The Massachusetts Educational Financing Authority, or MEFA, the not-for-profit authority that works with families on planning, saving and paying for college, suggests that students and their parents take their time and research their options before deciding on a plan for paying for college.
Here are 8 steps MEFA suggests student-loan seekers take before signing a loan agreement. Next
1. Plan for the entire year
Paying the balance due often comes from a combination of sources: savings, an interest-free monthly payment plan and loans. It’s a good idea to make a plan for the entire academic year instead of just one semester at a time. Next
2. Look for federal loans first
MEFA recommends that students always exhaust federal student loan eligibility first before seeking alternative loan options to cover college costs. The Federal Direct Stafford Loan is not based on credit, and there are numerous repayment options to help students manage repayment.
Any student who completes the FAFSA (Free Application for Federal Student Aid) is eligible. Go to fafsa.gov to complete a free application, and visit the Federal Student Aid site for more information on federal loans and repayment options. Next
3. Investigate interest-free payment plans
An interest-free monthly payment plan is one of the best kept secrets in minimizing the amount a family borrows. As the name indicates, they’re interest free and allow families to spread all or part of their balance due over 8-12 months. They usually require a small fee, and most colleges offer them. These plans have no credit requirements. Families can contact the student billing office at the college or university for more information. Next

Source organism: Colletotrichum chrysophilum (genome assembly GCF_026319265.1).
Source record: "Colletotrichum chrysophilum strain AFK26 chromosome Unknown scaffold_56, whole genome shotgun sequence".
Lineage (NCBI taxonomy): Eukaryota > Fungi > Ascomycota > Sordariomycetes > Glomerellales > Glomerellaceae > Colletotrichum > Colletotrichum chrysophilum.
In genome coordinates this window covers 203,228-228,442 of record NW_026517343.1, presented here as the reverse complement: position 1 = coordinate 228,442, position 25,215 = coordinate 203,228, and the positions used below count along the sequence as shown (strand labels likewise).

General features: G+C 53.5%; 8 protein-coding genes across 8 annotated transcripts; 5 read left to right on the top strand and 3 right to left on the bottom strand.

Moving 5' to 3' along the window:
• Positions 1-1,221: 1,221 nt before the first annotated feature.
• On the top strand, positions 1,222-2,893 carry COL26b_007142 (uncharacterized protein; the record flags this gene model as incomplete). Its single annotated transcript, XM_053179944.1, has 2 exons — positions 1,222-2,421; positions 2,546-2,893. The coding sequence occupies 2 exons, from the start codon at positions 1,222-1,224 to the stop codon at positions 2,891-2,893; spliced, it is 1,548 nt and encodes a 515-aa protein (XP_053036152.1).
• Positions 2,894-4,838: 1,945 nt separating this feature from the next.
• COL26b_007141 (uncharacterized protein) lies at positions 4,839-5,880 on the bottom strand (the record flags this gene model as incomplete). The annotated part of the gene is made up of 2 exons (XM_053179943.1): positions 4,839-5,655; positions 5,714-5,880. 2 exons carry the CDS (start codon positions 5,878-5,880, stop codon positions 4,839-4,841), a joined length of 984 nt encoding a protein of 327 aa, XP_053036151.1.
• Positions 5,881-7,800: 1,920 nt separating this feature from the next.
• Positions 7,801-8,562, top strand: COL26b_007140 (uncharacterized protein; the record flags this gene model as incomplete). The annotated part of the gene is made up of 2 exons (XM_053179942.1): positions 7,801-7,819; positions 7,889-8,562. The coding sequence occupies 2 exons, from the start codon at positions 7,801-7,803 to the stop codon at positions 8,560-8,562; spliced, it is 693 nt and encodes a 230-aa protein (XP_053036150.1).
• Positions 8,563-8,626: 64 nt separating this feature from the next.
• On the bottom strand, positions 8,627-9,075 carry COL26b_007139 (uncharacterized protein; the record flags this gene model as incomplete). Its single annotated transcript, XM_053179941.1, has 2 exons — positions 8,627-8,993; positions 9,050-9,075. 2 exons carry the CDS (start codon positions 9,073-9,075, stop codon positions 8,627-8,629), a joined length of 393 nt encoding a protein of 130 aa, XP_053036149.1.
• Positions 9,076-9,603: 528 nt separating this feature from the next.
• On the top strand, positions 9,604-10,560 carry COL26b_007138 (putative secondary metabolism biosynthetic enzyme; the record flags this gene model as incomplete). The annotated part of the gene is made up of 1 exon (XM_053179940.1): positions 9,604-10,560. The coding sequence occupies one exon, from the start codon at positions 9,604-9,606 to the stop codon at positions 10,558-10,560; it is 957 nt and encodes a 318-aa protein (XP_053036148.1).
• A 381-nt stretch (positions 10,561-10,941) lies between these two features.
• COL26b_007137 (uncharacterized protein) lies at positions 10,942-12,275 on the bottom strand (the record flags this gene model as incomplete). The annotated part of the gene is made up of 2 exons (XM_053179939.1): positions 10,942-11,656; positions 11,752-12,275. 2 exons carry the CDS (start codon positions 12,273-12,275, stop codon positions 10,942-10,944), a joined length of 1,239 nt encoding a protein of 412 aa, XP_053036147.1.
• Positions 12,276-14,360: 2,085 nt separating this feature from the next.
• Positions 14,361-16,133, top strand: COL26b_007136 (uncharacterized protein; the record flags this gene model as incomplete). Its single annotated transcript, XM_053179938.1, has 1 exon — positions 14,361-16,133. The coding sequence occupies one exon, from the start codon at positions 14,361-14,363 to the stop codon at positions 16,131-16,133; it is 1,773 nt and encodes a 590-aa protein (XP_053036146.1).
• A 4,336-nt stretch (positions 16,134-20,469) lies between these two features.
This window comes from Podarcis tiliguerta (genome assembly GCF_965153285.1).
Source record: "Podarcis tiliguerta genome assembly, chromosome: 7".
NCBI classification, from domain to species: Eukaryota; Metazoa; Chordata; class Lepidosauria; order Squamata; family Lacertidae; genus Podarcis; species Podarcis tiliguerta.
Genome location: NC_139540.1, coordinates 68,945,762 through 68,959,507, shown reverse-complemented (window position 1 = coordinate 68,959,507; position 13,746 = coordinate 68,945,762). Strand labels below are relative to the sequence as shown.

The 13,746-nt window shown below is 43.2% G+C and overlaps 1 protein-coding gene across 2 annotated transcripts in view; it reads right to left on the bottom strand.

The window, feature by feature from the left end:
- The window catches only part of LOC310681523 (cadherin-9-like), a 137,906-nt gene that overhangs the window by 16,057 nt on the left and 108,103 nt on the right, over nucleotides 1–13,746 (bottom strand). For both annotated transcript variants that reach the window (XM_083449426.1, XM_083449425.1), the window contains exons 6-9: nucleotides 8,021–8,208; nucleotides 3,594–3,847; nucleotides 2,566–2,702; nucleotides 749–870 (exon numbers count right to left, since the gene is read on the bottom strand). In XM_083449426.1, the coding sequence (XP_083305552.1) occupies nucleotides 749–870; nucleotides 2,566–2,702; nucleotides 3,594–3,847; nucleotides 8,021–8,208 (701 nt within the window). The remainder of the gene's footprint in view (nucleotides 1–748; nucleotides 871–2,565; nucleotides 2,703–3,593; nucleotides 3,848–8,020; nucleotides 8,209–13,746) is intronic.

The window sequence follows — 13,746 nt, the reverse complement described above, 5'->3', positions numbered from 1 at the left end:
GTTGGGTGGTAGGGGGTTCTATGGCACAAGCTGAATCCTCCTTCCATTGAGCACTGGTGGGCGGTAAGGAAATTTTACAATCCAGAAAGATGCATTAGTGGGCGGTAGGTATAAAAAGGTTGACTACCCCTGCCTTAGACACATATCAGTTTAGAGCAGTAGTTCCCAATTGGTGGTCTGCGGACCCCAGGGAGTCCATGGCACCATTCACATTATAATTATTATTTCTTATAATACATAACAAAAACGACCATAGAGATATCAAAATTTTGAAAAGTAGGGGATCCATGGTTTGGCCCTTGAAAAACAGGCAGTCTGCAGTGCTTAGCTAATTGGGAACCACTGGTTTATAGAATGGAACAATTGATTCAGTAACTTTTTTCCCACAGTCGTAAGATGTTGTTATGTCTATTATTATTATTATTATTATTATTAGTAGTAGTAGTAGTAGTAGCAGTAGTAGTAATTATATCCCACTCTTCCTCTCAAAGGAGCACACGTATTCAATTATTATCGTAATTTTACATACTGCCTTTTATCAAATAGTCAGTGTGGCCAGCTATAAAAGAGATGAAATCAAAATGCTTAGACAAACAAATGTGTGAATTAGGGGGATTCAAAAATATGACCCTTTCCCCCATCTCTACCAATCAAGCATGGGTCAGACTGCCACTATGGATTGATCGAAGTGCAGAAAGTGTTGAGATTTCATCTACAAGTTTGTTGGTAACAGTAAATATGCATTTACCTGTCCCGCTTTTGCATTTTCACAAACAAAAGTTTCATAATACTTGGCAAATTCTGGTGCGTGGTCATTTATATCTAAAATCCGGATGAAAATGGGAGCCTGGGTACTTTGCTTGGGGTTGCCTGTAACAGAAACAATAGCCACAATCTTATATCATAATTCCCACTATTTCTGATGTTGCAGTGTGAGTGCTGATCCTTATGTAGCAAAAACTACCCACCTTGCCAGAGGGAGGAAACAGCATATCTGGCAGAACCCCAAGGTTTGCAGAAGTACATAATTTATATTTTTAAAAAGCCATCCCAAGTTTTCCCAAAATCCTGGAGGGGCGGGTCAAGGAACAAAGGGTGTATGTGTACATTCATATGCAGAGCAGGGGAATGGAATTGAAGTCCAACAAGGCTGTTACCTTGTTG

4. Understand fixed vs. variable interest rates
Understand the difference between fixed and variable interest rates on college loans, and how they can impact the borrower’s budget. Variable rates can rise and fall with the markets. That means if rates go up, families will see monthly payments increase. The monthly payments on fixed interest rate loans never change because the rate never budges. Next
5. Know the interest rate before signing
Many college loan lenders practice tiered pricing, which means the low advertised interest rate only goes to borrowers with the highest credit score. Before signing on the dotted line, be sure to know the exact interest rate on the loan, whether that interest rate is fixed or variable and if there is an interest rate cap. Next
6. Know the total cost of borrowing
Be a wise borrower. Read the legallyrequired Application and Solicitation disclosures that provide the lowest and highest potential starting interest rates, whether the loan has a fixed or variable interest rate, the interest rate cap (if any) and the total cost of borrowing over the life of the loan. All non-federal college loan lenders must provide this document, so borrowers know exactly what they are applying for.
7. Consider a co-borrower
Students who want to apply for a college loan may find that applying with a creditworthy co-borrower strengthens their application, may allow them to receive a lower interest rate and still allows students who may not yet have a credit history to establish credit. Next
8. Keep track of changes in family’s finances
Many families are not aware that if they experience a reduction in income, they should be communicating that to the college financial aid office for review. This advice applies both to families who were awarded financial aid and those who have not yet applied.
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